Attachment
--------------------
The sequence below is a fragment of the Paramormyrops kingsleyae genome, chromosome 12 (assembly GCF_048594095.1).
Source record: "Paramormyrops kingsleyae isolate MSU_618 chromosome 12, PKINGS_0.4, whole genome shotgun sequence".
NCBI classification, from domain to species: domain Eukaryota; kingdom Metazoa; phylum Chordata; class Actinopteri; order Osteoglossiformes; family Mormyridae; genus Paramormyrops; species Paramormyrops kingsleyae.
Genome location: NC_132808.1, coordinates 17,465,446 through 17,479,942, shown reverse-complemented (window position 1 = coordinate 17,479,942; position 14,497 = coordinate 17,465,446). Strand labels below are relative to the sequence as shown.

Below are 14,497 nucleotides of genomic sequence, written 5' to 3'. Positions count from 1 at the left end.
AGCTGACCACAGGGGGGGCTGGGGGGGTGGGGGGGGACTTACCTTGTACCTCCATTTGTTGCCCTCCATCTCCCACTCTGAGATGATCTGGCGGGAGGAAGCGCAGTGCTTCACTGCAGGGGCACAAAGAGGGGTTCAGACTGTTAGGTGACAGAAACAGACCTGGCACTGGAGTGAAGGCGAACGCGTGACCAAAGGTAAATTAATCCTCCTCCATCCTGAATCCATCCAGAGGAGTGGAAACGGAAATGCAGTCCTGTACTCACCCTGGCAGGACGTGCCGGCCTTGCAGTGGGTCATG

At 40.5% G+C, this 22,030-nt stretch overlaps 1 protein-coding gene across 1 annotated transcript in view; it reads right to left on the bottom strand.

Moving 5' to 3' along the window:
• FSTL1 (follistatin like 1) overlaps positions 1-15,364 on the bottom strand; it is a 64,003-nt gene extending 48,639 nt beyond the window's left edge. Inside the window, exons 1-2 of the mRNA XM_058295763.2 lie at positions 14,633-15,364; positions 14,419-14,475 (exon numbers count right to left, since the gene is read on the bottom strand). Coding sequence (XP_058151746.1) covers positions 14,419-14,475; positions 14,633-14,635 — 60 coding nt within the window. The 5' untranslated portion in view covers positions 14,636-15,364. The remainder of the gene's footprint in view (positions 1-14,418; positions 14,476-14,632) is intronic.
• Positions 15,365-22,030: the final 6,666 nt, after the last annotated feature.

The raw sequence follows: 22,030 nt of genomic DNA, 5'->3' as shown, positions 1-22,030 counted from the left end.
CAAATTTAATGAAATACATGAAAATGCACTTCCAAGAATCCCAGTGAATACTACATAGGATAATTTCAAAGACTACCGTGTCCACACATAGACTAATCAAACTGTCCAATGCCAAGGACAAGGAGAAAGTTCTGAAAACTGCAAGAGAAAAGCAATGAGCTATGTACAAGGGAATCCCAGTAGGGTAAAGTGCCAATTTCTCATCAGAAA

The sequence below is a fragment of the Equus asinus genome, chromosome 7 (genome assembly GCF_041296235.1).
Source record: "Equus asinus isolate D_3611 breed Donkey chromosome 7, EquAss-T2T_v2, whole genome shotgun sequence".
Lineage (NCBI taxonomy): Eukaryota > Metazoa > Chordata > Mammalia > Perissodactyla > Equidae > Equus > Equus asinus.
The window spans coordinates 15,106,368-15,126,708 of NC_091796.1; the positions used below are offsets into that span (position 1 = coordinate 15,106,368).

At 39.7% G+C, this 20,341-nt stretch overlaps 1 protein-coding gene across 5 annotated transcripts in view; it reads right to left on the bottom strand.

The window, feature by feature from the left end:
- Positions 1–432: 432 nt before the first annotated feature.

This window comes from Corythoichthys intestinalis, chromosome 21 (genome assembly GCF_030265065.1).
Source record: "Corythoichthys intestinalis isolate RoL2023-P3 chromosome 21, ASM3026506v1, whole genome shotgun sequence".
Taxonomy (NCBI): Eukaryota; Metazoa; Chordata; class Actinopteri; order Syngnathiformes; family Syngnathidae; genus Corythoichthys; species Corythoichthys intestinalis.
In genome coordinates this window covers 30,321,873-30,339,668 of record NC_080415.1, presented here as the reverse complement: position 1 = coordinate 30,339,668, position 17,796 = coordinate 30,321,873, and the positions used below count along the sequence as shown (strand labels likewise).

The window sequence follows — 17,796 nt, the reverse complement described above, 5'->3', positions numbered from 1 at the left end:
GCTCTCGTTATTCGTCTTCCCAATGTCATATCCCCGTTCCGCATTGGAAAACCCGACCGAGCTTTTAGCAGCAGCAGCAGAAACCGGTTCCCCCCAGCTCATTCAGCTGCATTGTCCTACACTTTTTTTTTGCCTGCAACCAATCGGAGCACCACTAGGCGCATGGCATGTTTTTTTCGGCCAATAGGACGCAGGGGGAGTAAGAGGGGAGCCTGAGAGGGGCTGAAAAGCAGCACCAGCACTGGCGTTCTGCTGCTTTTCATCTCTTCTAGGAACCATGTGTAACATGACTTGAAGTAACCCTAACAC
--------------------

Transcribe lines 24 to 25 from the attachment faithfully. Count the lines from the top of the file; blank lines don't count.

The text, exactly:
The window sequence follows — 17,796 nt, the reverse complement described above, 5'->3', positions numbered from 1 at the left end:
GCTCTCGTTATTCGTCTTCCCAATGTCATATCCCCGTTCCGCATTGGAAAACCCGACCGAGCTTTTAGCAGCAGCAGCAGAAACCGGTTCCCCCCAGCTCATTCAGCTGCATTGTCCTACACTTTTTTTTTGCCTGCAACCAATCGGAGCACCACTAGGCGCATGGCATGTTTTTTTCGGCCAATAGGACGCAGGGGGAGTAAGAGGGGAGCCTGAGAGGGGCTGAAAAGCAGCACCAGCACTGGCGTTCTGCTGCTTTTCATCTCTTCTAGGAACCATGTGTAACATGACTTGAAGTAACCCTAACAC